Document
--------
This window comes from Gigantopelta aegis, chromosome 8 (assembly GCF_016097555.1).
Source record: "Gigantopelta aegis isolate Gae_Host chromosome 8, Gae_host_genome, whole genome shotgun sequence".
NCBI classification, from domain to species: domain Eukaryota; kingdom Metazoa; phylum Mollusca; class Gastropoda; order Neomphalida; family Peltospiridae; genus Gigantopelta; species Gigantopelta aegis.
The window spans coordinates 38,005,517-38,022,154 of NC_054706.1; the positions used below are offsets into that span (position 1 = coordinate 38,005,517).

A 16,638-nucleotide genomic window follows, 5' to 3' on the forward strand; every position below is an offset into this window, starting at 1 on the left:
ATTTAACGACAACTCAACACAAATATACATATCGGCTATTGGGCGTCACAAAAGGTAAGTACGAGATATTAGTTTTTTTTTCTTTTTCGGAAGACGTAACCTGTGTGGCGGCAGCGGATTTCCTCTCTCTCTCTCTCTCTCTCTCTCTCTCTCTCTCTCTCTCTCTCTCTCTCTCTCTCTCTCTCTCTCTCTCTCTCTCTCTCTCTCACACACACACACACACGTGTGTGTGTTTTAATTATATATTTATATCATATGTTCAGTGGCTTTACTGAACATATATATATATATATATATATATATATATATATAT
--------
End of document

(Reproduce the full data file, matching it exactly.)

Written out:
This window comes from Gigantopelta aegis, chromosome 8 (assembly GCF_016097555.1).
Source record: "Gigantopelta aegis isolate Gae_Host chromosome 8, Gae_host_genome, whole genome shotgun sequence".
NCBI classification, from domain to species: domain Eukaryota; kingdom Metazoa; phylum Mollusca; class Gastropoda; order Neomphalida; family Peltospiridae; genus Gigantopelta; species Gigantopelta aegis.
The window spans coordinates 38,005,517-38,022,154 of NC_054706.1; the positions used below are offsets into that span (position 1 = coordinate 38,005,517).

A 16,638-nucleotide genomic window follows, 5' to 3' on the forward strand; every position below is an offset into this window, starting at 1 on the left:
ATTTAACGACAACTCAACACAAATATACATATCGGCTATTGGGCGTCACAAAAGGTAAGTACGAGATATTAGTTTTTTTTTCTTTTTCGGAAGACGTAACCTGTGTGGCGGCAGCGGATTTCCTCTCTCTCTCTCTCTCTCTCTCTCTCTCTCTCTCTCTCTCTCTCTCTCTCTCTCTCTCTCTCTCTCTCTCTCTCTCTCTCTCTCACACACACACACACACGTGTGTGTGTTTTAATTATATATTTATATCATATGTTCAGTGGCTTTACTGAACATATATATATATATATATATATATATATATATATAT